person holding glass of vinegar while pouring baking soda down the drain
Image Credit: batjaket, Shutterstock

A mixture of baking soda and vinegar is also a worthwhile drain-unclogging solution. Combining these two ingredients creates a reaction that is similar to that found in the volcanoes that won science fairs in grade school. Instead of letting the foam spill out, this process involves containing the foam in the drain.

Baking soda is a base, and vinegar is acidic—a combination of the two creates a reaction that bubbles up and eats through clogs. The concept is that simple. If the reaction does not unclog the drain in the first round, repeat the process until the drain is unclogged.

  • Remove any debris from the drain opening.
  • Pour ¾ cup of dry baking soda down the drain.
  • Pour ½ cup of vinegar down the drain, and then cover with a plug or rag.
  • Let the compounds sit for 30 minutes.
  • Remove the drain plug and pour hot water down the drain.

9. Baking Soda and Hydrogen Peroxide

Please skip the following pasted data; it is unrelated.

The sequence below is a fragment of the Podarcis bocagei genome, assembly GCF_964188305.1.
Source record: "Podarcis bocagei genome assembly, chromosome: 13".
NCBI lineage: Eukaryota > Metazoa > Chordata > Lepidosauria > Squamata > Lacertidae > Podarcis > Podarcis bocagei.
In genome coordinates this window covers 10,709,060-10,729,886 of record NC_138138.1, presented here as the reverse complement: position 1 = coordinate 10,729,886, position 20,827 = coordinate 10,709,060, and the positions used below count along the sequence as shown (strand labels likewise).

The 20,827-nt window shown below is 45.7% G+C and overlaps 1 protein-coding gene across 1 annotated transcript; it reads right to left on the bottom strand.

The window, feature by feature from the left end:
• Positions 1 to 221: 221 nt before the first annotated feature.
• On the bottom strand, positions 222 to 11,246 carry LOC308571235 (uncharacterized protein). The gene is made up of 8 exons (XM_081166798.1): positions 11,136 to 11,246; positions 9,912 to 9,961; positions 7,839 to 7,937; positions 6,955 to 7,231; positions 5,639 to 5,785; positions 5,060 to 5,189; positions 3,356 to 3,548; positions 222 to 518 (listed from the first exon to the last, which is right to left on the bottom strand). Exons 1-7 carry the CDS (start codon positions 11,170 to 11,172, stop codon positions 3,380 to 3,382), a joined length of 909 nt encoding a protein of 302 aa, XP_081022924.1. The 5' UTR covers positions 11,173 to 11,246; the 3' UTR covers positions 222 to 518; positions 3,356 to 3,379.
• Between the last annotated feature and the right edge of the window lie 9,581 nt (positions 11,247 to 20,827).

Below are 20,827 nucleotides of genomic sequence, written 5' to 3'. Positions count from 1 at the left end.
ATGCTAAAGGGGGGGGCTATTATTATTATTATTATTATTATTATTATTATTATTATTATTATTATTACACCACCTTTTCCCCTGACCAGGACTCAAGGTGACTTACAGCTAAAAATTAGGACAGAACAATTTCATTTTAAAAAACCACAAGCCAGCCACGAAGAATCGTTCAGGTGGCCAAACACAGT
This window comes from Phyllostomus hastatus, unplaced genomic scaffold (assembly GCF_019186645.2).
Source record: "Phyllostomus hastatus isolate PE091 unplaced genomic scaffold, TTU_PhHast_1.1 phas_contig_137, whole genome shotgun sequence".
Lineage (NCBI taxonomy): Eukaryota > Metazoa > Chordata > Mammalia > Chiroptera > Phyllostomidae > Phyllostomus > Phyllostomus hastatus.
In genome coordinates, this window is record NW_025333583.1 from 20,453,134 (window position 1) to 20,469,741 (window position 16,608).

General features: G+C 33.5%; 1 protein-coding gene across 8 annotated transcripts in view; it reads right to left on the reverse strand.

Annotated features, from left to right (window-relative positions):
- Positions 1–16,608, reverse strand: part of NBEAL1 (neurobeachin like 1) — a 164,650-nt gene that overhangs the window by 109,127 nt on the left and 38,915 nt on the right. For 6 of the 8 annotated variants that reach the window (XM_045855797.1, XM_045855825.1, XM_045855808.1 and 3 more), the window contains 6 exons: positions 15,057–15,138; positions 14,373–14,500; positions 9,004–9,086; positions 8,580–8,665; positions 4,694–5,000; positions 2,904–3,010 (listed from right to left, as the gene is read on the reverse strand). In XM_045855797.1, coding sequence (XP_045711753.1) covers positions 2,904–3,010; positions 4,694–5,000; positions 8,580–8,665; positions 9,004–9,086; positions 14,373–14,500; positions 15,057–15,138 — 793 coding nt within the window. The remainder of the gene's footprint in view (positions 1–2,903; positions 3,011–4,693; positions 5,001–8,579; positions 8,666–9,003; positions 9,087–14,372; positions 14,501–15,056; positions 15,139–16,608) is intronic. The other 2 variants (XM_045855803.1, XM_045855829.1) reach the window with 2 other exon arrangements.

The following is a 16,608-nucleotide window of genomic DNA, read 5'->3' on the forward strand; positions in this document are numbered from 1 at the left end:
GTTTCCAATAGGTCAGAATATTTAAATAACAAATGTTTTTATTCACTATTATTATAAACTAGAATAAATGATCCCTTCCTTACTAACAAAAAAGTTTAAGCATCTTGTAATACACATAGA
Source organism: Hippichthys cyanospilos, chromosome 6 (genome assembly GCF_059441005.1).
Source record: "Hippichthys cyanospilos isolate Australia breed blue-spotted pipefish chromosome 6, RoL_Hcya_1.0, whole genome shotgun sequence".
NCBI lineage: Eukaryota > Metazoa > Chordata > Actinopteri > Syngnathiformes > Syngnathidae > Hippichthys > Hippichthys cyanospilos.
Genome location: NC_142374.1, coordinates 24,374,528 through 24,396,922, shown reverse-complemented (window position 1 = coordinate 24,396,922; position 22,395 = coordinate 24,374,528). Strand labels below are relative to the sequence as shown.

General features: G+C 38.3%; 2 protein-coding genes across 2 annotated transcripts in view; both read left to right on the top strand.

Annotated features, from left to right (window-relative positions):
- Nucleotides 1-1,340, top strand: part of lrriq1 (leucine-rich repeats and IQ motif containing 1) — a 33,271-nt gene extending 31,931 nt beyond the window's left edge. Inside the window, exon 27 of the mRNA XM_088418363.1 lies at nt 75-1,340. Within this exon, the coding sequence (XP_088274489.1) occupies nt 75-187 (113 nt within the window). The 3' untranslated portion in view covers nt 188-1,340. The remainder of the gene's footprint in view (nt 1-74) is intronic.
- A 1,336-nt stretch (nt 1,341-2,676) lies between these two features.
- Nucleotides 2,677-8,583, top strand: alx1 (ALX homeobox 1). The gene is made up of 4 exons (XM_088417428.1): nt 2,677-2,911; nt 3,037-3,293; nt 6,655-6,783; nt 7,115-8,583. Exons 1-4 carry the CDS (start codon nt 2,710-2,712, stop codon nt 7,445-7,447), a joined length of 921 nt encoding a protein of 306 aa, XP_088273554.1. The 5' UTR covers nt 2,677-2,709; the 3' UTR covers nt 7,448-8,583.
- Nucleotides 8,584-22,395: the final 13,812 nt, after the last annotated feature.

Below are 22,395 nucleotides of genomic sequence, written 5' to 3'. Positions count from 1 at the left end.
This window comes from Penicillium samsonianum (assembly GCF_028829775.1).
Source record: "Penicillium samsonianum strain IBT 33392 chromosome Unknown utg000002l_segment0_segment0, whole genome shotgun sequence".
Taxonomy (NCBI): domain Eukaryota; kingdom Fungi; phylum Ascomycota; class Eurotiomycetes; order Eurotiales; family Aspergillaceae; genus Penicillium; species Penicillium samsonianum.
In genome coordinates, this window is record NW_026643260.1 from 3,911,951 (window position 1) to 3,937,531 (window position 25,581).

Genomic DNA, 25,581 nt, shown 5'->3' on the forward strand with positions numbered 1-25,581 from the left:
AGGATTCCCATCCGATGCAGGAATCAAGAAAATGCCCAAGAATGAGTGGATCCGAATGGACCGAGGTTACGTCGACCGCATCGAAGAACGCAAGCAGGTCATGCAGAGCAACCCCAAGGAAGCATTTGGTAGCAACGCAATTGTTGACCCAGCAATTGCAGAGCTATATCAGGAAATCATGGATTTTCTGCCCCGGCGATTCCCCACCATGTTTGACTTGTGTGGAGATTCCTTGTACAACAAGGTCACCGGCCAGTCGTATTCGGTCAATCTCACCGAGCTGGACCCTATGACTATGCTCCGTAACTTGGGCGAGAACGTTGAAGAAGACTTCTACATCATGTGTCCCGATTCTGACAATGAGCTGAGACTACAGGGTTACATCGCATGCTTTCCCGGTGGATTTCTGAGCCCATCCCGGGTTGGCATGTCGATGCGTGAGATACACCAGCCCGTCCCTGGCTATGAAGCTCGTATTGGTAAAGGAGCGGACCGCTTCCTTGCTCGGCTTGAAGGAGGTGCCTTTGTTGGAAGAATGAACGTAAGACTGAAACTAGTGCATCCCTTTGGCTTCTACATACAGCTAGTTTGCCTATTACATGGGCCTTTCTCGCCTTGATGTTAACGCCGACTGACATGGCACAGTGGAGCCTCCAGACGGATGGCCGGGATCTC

drain sink bubbling from combination of baking soda and liquid
Image Credit: Nick Alias, Shutterstock

Though not common, you can also use a mixture of baking soda and hydrogen peroxide to unclog blocked drains. Simply mix a tablespoon of baking soda with a cup of hydrogen peroxide. Pour the mixture down the drain and let it foam for a while. The foam should be able to break up and clear the clog from your drain.

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We understand that Drano is one of the most commonly used unclogging products. However, it contains toxic substances that can be hazardous to you and the environment. The chemical composition of Drano could end up corroding your drain pipes in the long run. Fortunately, you can solve blockage issues in drains using green solutions that do not harm the pipes or the environment and are not harmful to humans.

When using any other of these DIY and natural methods to unclog a drain, ensure that you exercise basic safety precautions. Protect your skin and hands by wearing protective rubber gloves. Also, when boiling water, use potholders or mittens to avoid scaling your hands. In addition, keep your face away back from the drain as you pour hot water to avoid steam burns.

Featured Image Credit: Narin Eungsuwat, Shutterstock